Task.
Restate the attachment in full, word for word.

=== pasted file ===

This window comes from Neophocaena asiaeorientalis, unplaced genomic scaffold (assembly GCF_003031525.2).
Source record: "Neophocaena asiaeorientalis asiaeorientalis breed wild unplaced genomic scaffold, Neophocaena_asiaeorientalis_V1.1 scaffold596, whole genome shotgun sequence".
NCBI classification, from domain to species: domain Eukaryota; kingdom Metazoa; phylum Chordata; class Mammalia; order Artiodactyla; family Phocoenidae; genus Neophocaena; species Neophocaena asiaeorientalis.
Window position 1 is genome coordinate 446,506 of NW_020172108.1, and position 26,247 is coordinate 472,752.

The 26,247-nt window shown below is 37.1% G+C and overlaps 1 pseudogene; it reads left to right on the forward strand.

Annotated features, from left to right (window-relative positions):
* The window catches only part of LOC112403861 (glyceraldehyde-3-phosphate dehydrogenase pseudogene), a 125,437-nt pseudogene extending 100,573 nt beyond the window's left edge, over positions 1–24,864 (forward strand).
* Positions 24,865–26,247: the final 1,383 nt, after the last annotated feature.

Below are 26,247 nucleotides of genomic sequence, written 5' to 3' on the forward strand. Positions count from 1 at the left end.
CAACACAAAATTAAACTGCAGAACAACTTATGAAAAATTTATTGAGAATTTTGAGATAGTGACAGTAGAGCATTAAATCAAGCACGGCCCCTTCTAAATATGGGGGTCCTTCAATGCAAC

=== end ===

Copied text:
This window comes from Neophocaena asiaeorientalis, unplaced genomic scaffold (assembly GCF_003031525.2).
Source record: "Neophocaena asiaeorientalis asiaeorientalis breed wild unplaced genomic scaffold, Neophocaena_asiaeorientalis_V1.1 scaffold596, whole genome shotgun sequence".
NCBI classification, from domain to species: domain Eukaryota; kingdom Metazoa; phylum Chordata; class Mammalia; order Artiodactyla; family Phocoenidae; genus Neophocaena; species Neophocaena asiaeorientalis.
Window position 1 is genome coordinate 446,506 of NW_020172108.1, and position 26,247 is coordinate 472,752.

The 26,247-nt window shown below is 37.1% G+C and overlaps 1 pseudogene; it reads left to right on the forward strand.

Annotated features, from left to right (window-relative positions):
* The window catches only part of LOC112403861 (glyceraldehyde-3-phosphate dehydrogenase pseudogene), a 125,437-nt pseudogene extending 100,573 nt beyond the window's left edge, over positions 1–24,864 (forward strand).
* Positions 24,865–26,247: the final 1,383 nt, after the last annotated feature.

Below are 26,247 nucleotides of genomic sequence, written 5' to 3' on the forward strand. Positions count from 1 at the left end.
CAACACAAAATTAAACTGCAGAACAACTTATGAAAAATTTATTGAGAATTTTGAGATAGTGACAGTAGAGCATTAAATCAAGCACGGCCCCTTCTAAATATGGGGGTCCTTCAATGCAAC